The foresight of market strategists is shaky, but their hindsight is always impressive.
FILE FOR COLLEGE FINANCIAL AID. Hoping for grants and loans for the 2018–19 academic year? You can file the Free Application for Federal Student Aid starting Oct. 1. Income is based on your 2016 tax return. Even so, before filling out the FAFSA, you could increase aid eligibility by using taxable account money to pay down debt or fund retirement accounts.
WE MAKE ALL KINDS of financial mistakes: spend too much, borrow too much, buy expensive investment products, try to beat the market. To be sure, there are some folks who simply don’t know better. But others give the issue serious thought—and still act foolishly, justifying their behavior with cockamamie arguments. Here are five such justifications that I’ve heard in recent months:
1. “It’s okay to spend money if it cheers me up.” This is the crack cocaine school of budgeting.
WHEN TALKING WITH HOME SELLERS, I’ve long ceased being surprised by how many routinely overlook or fail to take maximum advantage of a valuable tax break: the exclusion when unloading their principal residence.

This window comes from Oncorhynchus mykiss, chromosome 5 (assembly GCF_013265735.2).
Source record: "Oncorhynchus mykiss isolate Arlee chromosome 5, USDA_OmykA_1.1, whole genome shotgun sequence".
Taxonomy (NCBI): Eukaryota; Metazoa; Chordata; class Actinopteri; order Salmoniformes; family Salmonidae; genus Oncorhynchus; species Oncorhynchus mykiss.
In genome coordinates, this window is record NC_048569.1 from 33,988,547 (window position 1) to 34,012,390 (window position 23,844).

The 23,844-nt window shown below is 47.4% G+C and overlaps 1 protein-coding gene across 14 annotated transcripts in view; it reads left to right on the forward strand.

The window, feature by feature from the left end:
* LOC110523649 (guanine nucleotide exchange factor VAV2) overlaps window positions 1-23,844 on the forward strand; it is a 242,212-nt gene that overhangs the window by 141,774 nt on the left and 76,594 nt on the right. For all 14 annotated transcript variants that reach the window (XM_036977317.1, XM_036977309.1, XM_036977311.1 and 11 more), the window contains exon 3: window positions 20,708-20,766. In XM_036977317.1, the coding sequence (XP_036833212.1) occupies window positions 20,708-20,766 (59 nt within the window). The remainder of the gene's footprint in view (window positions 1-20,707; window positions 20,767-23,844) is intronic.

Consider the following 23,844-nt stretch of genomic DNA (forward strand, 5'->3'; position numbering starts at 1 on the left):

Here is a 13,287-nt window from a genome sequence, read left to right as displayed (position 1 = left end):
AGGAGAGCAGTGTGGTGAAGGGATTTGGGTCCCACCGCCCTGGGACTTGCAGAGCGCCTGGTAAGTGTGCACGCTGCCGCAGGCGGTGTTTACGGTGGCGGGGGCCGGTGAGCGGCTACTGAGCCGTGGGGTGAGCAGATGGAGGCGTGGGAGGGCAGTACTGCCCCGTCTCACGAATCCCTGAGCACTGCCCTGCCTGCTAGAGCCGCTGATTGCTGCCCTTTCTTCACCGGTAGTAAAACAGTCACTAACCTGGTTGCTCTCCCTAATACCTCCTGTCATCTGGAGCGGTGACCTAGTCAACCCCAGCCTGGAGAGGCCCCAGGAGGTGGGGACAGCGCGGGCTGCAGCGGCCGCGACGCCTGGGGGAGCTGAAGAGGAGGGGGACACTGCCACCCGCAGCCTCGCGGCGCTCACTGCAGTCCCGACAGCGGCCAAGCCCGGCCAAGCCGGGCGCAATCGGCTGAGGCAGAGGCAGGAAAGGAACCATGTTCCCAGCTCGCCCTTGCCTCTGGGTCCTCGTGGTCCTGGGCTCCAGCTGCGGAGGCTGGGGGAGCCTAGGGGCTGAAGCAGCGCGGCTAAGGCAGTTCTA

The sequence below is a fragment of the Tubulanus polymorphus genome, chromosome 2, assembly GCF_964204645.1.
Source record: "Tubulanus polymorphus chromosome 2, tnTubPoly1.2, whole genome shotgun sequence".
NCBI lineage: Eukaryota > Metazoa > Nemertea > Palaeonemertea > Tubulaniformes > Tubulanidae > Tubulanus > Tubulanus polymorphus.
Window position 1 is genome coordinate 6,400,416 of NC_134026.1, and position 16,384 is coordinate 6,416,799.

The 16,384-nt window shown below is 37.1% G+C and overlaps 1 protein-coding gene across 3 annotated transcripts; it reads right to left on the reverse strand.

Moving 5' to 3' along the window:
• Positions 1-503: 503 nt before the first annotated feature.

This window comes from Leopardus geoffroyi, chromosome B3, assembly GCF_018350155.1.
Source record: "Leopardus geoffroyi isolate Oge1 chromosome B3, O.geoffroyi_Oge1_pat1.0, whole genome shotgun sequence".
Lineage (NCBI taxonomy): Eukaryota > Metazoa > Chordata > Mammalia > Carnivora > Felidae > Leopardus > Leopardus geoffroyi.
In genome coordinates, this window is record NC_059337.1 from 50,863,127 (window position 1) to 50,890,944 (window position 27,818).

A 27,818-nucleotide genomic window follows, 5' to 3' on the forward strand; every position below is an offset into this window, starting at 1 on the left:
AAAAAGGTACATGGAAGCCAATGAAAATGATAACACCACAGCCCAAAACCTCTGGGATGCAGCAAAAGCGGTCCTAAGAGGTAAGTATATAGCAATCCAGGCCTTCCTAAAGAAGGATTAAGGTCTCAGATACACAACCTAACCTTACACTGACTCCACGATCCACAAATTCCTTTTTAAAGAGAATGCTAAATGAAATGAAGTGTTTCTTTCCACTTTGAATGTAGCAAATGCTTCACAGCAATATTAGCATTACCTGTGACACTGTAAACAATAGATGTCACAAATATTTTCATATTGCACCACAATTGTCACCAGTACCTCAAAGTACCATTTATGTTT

The exclusion—meaning you pay no taxes—is capped at $500,000 for married couples filing jointly and $250,000 for singles and married couples filing separate returns. I frequently need to remind sellers that these exclusions apply to profits, not sales prices.
WE ARE WORTH SO MUCH MORE than the value of our homes and our financial accounts. But how much more? Forget your car and household possessions. Unless you have a Chagall hanging in the living room, it’s safe to assume all this stuff will depreciate and eventually be worth little or nothing.
Instead, our three assets with potentially significant value are our regular paycheck, our Social Security retirement benefit and any traditional employer pension we’re entitled to.
IF WE HAVE DINNER with half-a-dozen others, we might all share the same meal and yet each of us will have a different experience—sometimes radically different. Even as we talk politics, crack jokes and swap gossip, we’ll each have our own thoughts whirling in the background: errands we can’t forget, work issues we need to resolve, incidents from the day we keep replaying, worries we can’t put behind us.
For me, those whirling background thoughts often concern financial notions I want to write about.
Jonathan Clements is the founder and editor of HumbleDollar. He spent almost two decades at The Wall Street Journal, where he was the personal finance columnist. His latest book: How to Think About Money.